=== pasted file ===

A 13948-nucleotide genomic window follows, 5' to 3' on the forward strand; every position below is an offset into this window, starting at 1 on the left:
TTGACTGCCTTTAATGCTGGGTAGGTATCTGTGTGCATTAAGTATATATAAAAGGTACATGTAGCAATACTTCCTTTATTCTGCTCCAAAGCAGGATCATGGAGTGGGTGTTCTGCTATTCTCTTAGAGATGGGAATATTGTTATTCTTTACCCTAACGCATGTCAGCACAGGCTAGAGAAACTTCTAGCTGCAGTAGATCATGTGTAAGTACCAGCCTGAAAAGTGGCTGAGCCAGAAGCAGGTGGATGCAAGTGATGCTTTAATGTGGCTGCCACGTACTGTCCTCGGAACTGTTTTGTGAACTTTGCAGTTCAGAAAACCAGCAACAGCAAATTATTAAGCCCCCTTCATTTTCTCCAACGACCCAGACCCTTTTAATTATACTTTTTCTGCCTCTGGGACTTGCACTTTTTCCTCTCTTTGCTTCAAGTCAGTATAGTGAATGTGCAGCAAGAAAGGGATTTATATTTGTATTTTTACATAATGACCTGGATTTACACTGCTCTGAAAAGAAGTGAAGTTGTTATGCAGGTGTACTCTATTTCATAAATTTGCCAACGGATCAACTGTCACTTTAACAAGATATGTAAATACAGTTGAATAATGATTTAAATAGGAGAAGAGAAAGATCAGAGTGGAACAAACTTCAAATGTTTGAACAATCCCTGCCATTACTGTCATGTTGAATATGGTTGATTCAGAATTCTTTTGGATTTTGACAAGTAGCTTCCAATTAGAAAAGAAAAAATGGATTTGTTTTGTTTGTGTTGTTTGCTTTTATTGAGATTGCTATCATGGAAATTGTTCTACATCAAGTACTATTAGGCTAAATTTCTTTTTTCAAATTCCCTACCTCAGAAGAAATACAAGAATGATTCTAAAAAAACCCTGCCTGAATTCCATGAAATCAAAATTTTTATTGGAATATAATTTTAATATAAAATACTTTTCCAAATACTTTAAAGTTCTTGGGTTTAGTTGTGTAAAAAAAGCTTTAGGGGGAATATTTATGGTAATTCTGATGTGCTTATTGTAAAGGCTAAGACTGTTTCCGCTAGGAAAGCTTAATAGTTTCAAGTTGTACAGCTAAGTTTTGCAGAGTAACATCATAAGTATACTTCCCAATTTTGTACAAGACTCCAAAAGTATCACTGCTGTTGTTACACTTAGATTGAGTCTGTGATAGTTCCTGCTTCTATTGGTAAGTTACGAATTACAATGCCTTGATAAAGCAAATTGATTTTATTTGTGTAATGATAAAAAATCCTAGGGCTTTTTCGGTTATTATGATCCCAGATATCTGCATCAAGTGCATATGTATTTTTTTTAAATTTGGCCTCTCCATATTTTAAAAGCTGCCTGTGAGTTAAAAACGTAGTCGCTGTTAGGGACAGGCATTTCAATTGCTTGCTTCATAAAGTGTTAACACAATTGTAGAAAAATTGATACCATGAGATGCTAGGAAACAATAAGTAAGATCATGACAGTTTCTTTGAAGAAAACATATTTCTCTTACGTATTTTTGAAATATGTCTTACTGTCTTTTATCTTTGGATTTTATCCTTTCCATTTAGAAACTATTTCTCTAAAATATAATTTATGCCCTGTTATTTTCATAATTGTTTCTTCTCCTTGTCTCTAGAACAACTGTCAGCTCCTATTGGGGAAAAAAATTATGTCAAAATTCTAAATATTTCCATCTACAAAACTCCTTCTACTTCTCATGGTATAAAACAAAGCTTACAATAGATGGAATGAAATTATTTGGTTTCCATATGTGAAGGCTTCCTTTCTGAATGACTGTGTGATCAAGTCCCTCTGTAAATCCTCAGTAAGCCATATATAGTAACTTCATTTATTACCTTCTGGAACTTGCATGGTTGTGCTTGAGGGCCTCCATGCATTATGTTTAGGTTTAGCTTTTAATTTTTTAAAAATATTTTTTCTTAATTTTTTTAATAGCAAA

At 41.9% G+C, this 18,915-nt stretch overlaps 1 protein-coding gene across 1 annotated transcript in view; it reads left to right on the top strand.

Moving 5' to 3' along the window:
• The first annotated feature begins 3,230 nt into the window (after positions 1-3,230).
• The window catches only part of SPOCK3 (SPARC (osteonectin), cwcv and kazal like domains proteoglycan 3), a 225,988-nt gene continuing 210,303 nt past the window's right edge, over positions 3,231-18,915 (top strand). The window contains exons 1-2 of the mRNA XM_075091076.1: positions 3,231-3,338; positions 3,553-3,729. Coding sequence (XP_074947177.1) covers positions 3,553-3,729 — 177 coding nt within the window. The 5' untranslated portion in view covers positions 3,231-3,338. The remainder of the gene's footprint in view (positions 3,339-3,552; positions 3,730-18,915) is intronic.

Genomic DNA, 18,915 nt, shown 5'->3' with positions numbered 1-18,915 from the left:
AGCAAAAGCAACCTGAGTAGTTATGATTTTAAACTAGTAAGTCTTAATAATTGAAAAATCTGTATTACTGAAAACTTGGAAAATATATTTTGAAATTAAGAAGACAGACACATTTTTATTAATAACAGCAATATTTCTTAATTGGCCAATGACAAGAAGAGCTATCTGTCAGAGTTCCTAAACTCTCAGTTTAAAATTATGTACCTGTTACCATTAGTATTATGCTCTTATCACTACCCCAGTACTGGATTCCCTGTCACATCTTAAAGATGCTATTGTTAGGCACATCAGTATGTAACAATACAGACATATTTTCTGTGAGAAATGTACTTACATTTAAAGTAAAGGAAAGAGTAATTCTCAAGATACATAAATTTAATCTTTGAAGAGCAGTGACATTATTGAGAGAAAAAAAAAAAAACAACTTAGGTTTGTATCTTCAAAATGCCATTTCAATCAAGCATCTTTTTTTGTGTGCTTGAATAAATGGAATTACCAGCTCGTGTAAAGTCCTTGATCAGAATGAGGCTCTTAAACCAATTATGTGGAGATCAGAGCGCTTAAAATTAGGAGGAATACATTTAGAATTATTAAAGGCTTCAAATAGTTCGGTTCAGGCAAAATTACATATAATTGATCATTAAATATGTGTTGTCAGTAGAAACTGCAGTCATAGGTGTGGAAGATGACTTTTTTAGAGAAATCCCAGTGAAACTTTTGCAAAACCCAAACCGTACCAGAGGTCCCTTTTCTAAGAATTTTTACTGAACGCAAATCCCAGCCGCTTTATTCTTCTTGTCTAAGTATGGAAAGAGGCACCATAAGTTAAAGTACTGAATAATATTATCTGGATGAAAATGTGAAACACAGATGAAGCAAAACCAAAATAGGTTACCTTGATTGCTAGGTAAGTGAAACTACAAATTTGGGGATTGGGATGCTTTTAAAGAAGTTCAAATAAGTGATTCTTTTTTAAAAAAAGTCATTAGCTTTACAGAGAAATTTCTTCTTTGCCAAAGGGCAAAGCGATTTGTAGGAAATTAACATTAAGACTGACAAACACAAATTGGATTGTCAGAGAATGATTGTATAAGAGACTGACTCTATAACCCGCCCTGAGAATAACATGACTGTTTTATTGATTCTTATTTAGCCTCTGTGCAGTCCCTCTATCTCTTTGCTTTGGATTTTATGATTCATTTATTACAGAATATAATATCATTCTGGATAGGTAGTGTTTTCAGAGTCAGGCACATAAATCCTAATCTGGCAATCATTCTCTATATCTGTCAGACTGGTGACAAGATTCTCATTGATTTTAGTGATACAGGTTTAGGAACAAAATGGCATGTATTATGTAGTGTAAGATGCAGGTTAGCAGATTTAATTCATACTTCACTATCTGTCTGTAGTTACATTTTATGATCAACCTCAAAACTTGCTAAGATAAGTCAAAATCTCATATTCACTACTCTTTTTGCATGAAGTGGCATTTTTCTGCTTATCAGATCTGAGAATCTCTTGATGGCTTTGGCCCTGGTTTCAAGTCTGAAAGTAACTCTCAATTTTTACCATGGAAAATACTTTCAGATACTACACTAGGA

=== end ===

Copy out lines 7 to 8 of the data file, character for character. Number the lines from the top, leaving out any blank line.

Genomic DNA, 18,915 nt, shown 5'->3' with positions numbered 1-18,915 from the left:
AGCAAAAGCAACCTGAGTAGTTATGATTTTAAACTAGTAAGTCTTAATAATTGAAAAATCTGTATTACTGAAAACTTGGAAAATATATTTTGAAATTAAGAAGACAGACACATTTTTATTAATAACAGCAATATTTCTTAATTGGCCAATGACAAGAAGAGCTATCTGTCAGAGTTCCTAAACTCTCAGTTTAAAATTATGTACCTGTTACCATTAGTATTATGCTCTTATCACTACCCCAGTACTGGATTCCCTGTCACATCTTAAAGATGCTATTGTTAGGCACATCAGTATGTAACAATACAGACATATTTTCTGTGAGAAATGTACTTACATTTAAAGTAAAGGAAAGAGTAATTCTCAAGATACATAAATTTAATCTTTGAAGAGCAGTGACATTATTGAGAGAAAAAAAAAAAAACAACTTAGGTTTGTATCTTCAAAATGCCATTTCAATCAAGCATCTTTTTTTGTGTGCTTGAATAAATGGAATTACCAGCTCGTGTAAAGTCCTTGATCAGAATGAGGCTCTTAAACCAATTATGTGGAGATCAGAGCGCTTAAAATTAGGAGGAATACATTTAGAATTATTAAAGGCTTCAAATAGTTCGGTTCAGGCAAAATTACATATAATTGATCATTAAATATGTGTTGTCAGTAGAAACTGCAGTCATAGGTGTGGAAGATGACTTTTTTAGAGAAATCCCAGTGAAACTTTTGCAAAACCCAAACCGTACCAGAGGTCCCTTTTCTAAGAATTTTTACTGAACGCAAATCCCAGCCGCTTTATTCTTCTTGTCTAAGTATGGAAAGAGGCACCATAAGTTAAAGTACTGAATAATATTATCTGGATGAAAATGTGAAACACAGATGAAGCAAAACCAAAATAGGTTACCTTGATTGCTAGGTAAGTGAAACTACAAATTTGGGGATTGGGATGCTTTTAAAGAAGTTCAAATAAGTGATTCTTTTTTAAAAAAAGTCATTAGCTTTACAGAGAAATTTCTTCTTTGCCAAAGGGCAAAGCGATTTGTAGGAAATTAACATTAAGACTGACAAACACAAATTGGATTGTCAGAGAATGATTGTATAAGAGACTGACTCTATAACCCGCCCTGAGAATAACATGACTGTTTTATTGATTCTTATTTAGCCTCTGTGCAGTCCCTCTATCTCTTTGCTTTGGATTTTATGATTCATTTATTACAGAATATAATATCATTCTGGATAGGTAGTGTTTTCAGAGTCAGGCACATAAATCCTAATCTGGCAATCATTCTCTATATCTGTCAGACTGGTGACAAGATTCTCATTGATTTTAGTGATACAGGTTTAGGAACAAAATGGCATGTATTATGTAGTGTAAGATGCAGGTTAGCAGATTTAATTCATACTTCACTATCTGTCTGTAGTTACATTTTATGATCAACCTCAAAACTTGCTAAGATAAGTCAAAATCTCATATTCACTACTCTTTTTGCATGAAGTGGCATTTTTCTGCTTATCAGATCTGAGAATCTCTTGATGGCTTTGGCCCTGGTTTCAAGTCTGAAAGTAACTCTCAATTTTTACCATGGAAAATACTTTCAGATACTACACTAGGA